But have we really to take so pessimistic a view of the present generation of Friends? Or even of the liberals among us? Is it really impossible to identify guiding threads in contemporary Quaker belief? I cannot think so. We do not insist on doctrinal agreement or that every Friend should give his adherence to every testimony advanced by some, or most, of his fellow Friends. But there is in practice a broad consensus in the Society about what we see as basic beliefs, especially belief in the primacy of religious experience, and in the content of that experience (no matter how we choose to formulate it, or what concepts we find best suit our needs as we do so).

There is, of course, a large measure of agreement among Friends on practical issues; many concerns are widely shared. And I suspect that even in theological matters – for example, Friends’ attitude toward, and use of, the Bible – there may be more discoverable common ground than is sometimes thought to exist. It is a matter of record that Quakerism has a more than respectable theological literature. You will remember in the quotation from Richard Claridge, that though ‘creeds and controversies’ were avoided, nevertheless ‘all the great truths of the Christian religion were occasionally spoken to.’ Theological discussion, therefore, was not wholly eschewed; and Claridge himself later became one of Quakerism’s prominent theologians.


It is necessary at this point to refer to the so-called duality that undoubtedly exists in historical Quakerism, and see where we stand in relation to it. This duality arises from the presence in our tradition of two rival views: first, the evangelical Christocentric position that stresses Christ’s supernatural character and salvific role, and correspondingly emphasizes sin and man’s helplessness, and his salvation as dependent upon specific belief; and second, the doctrine of the Inner Light.(6)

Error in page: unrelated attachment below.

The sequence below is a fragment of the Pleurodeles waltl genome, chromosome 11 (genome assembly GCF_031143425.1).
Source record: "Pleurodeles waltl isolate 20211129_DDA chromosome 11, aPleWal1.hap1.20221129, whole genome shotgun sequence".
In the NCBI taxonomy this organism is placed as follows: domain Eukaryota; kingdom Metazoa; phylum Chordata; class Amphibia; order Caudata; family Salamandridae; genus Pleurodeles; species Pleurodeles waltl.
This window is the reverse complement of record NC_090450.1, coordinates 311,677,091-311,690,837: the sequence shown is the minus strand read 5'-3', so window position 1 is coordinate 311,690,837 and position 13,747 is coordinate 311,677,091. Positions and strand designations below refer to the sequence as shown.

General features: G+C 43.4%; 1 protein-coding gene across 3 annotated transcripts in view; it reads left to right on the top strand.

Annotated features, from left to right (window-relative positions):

The evangelical position, in its most literal form at least, has, to my mind, more historic than actual significance in the Society of Friends today. On the other hand, like many theological statements, it is open to demythologizing reinterpretation. And further, be it not forgotten that the spiritual experience underlying the evangelical position has necessarily much in common with that which finds expression in our recognition of the Inner Light.

However this may be, I propose to confine myself here to the second view, whose central teaching is that there is ‘that of God’ in-dwelling in every man, knowable from experience, and able to instruct us as to God’s purposes and our duties.